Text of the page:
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Land Rush 

by Pia K. Hansen


That the City of Spokane is outgrowing its boundaries is nothing new; city hall has been trying to convince the county commissioners of that for the last several years. All along, city administrators have tried to annex county land, so far with no success. This winter, the focus was on Yardley, the neighborhood right outside the city limits at Havana Street. Lured by the promise of sales taxes streaming into city coffers from stores such as Costco and Home Depot, the city was ready to annex. But Valley voters took the plan off the table when they incorporated.


Spokane then set its sights on the West Plains area -- specifically, the 19.5 square miles around the Spokane International Airport, bordered by the city limits of Airway Heights to the north and Melville Road on the south, leaving a strip of unincorporated land between the proposed city and Fairchild Airforce Base. The city already provides water and sewer to residents and businesses in the area in question.


But at a meeting with Boundary Review Board officials last week -- which was intended to be an informational meeting about the upcoming annexation hearing -- it was pretty clear that the West Plains residents who showed up didn't want to be annexed by anybody.


The next hearing won't take place until December or January.


"Yes, it's correct that we asked for the extension of the hearing jointly, with the city of Spokane," says Lars Gare, city manager in Airway Heights, which is also trying to annex a smaller part of the West Plains area.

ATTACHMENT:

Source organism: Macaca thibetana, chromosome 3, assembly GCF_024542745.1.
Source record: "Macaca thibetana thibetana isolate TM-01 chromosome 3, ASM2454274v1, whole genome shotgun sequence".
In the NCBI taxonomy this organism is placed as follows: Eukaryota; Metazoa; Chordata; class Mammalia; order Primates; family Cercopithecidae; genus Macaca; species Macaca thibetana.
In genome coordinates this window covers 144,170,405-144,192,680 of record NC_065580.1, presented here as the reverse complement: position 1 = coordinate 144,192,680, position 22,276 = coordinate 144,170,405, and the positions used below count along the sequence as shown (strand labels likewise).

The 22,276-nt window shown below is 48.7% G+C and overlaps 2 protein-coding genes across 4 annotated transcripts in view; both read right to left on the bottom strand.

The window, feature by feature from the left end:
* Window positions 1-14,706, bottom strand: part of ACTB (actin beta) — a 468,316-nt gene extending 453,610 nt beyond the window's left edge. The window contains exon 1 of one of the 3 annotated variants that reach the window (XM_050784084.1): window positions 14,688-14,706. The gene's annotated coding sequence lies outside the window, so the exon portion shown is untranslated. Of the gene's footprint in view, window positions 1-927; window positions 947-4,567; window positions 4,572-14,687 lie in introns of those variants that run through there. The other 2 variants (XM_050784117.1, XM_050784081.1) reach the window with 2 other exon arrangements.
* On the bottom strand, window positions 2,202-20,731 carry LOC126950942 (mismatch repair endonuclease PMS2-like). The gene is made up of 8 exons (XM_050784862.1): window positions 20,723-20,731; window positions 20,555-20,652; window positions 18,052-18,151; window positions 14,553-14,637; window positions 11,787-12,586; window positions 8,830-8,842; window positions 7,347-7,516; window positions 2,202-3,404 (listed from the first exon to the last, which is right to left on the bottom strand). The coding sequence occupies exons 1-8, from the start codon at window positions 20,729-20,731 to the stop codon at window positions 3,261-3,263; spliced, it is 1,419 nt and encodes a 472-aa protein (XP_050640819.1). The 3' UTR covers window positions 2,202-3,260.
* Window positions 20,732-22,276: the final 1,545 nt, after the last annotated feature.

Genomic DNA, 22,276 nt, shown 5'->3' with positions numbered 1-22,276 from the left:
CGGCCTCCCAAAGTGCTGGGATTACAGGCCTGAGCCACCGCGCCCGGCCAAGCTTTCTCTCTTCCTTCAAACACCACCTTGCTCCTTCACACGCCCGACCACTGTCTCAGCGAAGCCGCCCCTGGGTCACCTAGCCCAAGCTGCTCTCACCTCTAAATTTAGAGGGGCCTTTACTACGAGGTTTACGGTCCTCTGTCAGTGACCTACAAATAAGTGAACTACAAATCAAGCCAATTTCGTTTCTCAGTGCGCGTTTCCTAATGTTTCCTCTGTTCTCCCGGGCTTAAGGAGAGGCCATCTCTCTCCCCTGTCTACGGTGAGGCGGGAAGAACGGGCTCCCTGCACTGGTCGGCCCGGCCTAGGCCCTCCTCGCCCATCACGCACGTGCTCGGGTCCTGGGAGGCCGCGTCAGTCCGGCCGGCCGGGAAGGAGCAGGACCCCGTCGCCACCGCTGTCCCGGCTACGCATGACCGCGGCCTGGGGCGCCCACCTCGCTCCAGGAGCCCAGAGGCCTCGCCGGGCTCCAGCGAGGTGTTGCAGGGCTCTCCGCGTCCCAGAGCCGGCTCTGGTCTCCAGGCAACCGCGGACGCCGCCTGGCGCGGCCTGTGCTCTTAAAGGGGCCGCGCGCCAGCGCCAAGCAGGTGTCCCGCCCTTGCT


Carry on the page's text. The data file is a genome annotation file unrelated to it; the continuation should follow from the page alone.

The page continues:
He says it wasn't necessarily because of the West Plains' protests that the hearing was cancelled, but because planners realized they couldn't make the deadline for the fall ballot.


Complicating matters further is the fact that Spokane and Airway Heights want to annex some of the same land.


"The one square mile we are trying to annex is part of Spokane's proposal as well," says Gare. "We are making a proposal for slightly less than one square mile, but Spokane is making a proposal for more than 19 square miles."


It sounds like Airway Heights may be hoping to get Spokane to back off just a little -- maybe even before the next hearing in December or January.


"I don't know that we'll be trying to do that. It's the BRB that decides what proposal to approve," says Gare.


But the City of Spokane's Dave Mandyke -- who's spearheading the city's annexation initiative -- says there's a chance they may be able to work something out prior to the hearing.


"That one square mile is continuous to Airway Heights," he says. "We are meeting, and we'll continue to meet and see if we can work something out before the next hearing."


Both cities have to make their proposals to the BRB, which then picks one. The voters in the area have the final say.


Perhaps the biggest carrot dangling in front of the city of Spokane is the airport. Though both the passenger count and the amount of cargo that passes through the airport is down (by 7 percent and 4 percent, respectively) compared to last year, there's still a lot of sales tax generated at the airport and fees to be gotten out of nearby businesses.


"If we are annexed by the city of Spokane, structurally it won't have any impact at all," says Todd Woodard, Spokane International Airport's spokesman. "We are jointly owned by the city and the county -- so we don't have an opinion either way."


Tenants at the airport, however, will feel the annexation on their pocketbooks.


"We estimate there will be an increase of about $15,000 in fees annually, on utilities and taxes, natural gas and telephones if we are annexed by the city," says Woodard. "That increase, of course, would have to be returned to the individual tenant."





Fixing the Comp Plan